“Our ability to attract customers to our stores depends heavily on the success of the shopping malls in which many of our stores are located; any decrease in consumer traffic in those malls could cause our sales to be less than expected.”
But if you dig a little deeper, you can’t help but recognize that a different approach to opening brick and mortar stores is inevitable and appropriate given the environment and Zumiez’s focus on what it calls trade areas.
That is not to say they planned the whole thing. I have no doubt they wouldn’t mind having more great malls to open stores in, and certainly their competitive situation has become more complex as they’ve found themselves not just competing as the action sports retailer in the mall but in the broader fashion/active outdoor space.
So what is a “trade area?” I’m not sure I know. And there’s not really a good definition in the 10-K or the conference call. I will say that it feels like it is not just a geographic area. Nor is it a group of stores (though stores will be part of each one).
I think, and this is me talking, that what Zumiez may ultimately define as a trade areas is a group of customer relationships that maximize revenue from that group. Here a couple of things CEO Brooks says in describing trade areas. As you read these, keep in mind everything Zumiez has been doing in the areas of the omnichannel, systems, micro assortment, and empowering their store employees and connecting them to the customer.
“We’re going to actually start to really now experiment with these ideas and see what the impact is and measure the impact because once you can really start to think in a trade area way, you break out of the channels, whether that be physical channels or marketing channels, whatever that may be that we used to think in, you break out of those channels and you can really start to look at what happens in the trade area.”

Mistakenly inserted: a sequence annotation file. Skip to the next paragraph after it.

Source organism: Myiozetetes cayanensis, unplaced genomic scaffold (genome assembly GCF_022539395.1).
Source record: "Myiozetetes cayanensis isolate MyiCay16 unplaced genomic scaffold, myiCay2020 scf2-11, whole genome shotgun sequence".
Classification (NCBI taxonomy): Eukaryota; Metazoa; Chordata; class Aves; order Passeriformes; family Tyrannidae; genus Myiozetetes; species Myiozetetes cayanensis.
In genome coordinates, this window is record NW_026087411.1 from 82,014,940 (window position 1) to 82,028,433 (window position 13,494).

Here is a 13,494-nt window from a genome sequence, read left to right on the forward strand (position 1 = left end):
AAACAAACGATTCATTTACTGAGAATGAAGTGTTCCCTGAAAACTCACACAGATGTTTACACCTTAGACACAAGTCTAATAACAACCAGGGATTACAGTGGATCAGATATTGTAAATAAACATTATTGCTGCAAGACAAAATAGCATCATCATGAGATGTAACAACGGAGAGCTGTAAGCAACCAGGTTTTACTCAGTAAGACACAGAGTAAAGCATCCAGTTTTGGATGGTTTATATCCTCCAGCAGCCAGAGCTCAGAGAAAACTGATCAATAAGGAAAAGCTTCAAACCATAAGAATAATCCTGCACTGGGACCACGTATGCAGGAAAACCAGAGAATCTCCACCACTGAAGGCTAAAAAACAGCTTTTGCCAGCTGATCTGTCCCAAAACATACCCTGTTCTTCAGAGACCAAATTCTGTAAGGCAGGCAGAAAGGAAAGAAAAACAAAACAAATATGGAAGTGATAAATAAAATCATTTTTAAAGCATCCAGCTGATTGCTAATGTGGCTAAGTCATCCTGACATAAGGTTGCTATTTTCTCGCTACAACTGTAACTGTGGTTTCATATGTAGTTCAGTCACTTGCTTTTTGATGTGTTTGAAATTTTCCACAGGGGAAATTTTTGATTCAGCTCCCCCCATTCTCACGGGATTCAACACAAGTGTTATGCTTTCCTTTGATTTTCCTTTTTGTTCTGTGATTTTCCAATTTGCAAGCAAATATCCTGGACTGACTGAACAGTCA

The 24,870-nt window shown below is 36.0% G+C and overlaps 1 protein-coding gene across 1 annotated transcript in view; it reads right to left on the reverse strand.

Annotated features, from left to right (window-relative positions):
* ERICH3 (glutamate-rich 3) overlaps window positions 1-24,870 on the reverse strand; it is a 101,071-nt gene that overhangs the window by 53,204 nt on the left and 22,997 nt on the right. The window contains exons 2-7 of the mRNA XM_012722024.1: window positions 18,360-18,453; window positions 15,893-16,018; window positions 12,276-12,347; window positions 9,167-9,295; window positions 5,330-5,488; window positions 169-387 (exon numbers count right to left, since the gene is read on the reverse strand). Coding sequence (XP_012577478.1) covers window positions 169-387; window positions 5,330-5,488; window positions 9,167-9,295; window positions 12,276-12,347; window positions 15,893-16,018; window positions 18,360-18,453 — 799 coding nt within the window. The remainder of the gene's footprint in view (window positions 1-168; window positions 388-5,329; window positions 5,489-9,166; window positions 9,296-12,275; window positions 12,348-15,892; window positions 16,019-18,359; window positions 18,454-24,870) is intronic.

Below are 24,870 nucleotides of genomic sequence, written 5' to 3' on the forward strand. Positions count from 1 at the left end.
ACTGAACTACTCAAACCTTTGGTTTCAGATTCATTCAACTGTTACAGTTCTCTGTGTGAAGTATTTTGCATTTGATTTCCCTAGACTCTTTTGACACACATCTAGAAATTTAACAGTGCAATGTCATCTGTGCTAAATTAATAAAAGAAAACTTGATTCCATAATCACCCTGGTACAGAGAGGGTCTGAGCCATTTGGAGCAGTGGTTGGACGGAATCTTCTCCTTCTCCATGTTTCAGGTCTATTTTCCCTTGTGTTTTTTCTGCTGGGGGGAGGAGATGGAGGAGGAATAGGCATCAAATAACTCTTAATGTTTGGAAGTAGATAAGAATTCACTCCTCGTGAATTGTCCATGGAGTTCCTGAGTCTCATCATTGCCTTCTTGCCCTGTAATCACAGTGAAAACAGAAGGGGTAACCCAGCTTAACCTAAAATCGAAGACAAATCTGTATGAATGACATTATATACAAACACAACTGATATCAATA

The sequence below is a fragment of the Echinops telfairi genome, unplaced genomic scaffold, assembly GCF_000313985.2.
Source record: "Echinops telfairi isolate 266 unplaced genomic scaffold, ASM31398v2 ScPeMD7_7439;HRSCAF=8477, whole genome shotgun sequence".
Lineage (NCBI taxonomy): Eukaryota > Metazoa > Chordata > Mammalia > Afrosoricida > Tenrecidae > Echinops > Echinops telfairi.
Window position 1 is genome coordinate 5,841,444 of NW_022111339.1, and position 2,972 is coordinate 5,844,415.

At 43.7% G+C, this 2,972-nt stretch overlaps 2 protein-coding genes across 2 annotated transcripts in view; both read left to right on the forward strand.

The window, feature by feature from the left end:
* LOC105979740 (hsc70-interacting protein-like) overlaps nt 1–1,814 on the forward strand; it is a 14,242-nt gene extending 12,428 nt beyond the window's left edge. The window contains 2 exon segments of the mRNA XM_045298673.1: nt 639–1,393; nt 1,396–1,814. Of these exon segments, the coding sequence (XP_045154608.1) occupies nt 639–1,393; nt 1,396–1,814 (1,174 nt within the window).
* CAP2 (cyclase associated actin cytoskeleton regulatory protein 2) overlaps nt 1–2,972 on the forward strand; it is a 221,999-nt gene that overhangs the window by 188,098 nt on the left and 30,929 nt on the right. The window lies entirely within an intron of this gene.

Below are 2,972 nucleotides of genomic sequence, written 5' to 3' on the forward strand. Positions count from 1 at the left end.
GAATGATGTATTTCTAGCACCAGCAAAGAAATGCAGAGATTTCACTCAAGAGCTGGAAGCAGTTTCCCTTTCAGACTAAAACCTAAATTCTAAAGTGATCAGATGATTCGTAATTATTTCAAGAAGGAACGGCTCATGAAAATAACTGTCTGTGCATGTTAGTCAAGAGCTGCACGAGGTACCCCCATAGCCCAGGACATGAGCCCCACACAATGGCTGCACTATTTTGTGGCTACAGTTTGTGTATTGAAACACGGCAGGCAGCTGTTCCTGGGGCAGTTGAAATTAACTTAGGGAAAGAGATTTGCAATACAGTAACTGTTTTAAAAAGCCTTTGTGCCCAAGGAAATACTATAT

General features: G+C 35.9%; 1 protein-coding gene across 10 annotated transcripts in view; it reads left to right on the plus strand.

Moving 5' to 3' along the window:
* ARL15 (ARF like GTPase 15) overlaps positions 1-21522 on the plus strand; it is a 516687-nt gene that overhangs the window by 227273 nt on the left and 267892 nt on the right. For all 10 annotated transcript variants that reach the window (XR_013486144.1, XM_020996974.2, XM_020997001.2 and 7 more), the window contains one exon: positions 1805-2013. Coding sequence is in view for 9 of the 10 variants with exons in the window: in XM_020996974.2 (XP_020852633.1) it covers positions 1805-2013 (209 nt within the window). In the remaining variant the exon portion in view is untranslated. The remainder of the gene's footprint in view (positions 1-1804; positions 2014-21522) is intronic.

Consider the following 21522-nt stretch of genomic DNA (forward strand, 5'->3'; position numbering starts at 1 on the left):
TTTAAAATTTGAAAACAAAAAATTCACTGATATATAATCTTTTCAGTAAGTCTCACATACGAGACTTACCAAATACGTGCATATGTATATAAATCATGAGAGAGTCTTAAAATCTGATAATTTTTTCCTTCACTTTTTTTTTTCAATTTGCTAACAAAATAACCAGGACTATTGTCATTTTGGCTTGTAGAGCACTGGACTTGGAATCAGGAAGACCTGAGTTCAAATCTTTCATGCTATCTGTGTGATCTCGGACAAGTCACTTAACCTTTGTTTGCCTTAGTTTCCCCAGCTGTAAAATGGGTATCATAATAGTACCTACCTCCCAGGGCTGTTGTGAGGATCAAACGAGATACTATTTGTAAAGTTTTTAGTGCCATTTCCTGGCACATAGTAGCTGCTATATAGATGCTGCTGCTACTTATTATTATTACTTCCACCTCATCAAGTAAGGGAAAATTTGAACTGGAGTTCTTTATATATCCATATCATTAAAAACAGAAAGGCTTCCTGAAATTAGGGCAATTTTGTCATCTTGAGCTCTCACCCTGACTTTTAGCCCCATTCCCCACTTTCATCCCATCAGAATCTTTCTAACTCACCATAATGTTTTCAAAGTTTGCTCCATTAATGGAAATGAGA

“And when we talk about optimizing our store portfolio in our trade area that’s really what we’re talking about. What would it mean to unplug a store? How much of the volume do we maintain within the digital realm? And how much moves to other physical locations? How much of that can we control via marketing messages, right, in terms of moving customers and telling them where our product is that they really care about the most.”
“So the idea of a trade area will be that over time, we’ll be able to look at the market and try to maximize profitability. And so we’re going to, in a new way, yes, we’ll still probably look at four-wall contributions on a physical store. We’ll probably still have those disciplines in place, but we’re also going to be looking at what’s our penetration end markets, how do we think about trade area profitability across all channels, against the marketing spend in our market, what does more marketing spend mean in a trade area versus not, what does pulling a unit out or adding a unit in mean to the profitability in a trade area.”
Zumiez doesn’t know exactly how their trade areas are going to be defined. At least they don’t tell us. I wonder if they might turn out to be fluid. What might be the role of temporary stores? Might a trade area be formed around a trend/brand that was specific to a couple of noncontiguous geographic areas? Might it go away after the trend runs its course? One obvious, specific thing that is probably already happening is that snow hard goods get reallocated to places where there’s snow.
Would closing certain brick and mortar stores in a trade area result in increased sales? Or at least in higher profitability for that area? How does the role of stores change as the sales associate has the responsibility for the customer relationship online as well as in the store?
I don’t know. Neither does Zumiez. It will be interesting see what the algorithms turn up as they have the benefit of more and better data.
Zumiez has been hit by the same problems that other retailers are experiencing. Nobody knows how this is all going to work out, but Zumiez seems to be positioning itself to detect and react to market changes quickly. It’s interesting to see how the ability to react and be flexible has, in some ways, become more important than planning and projecting.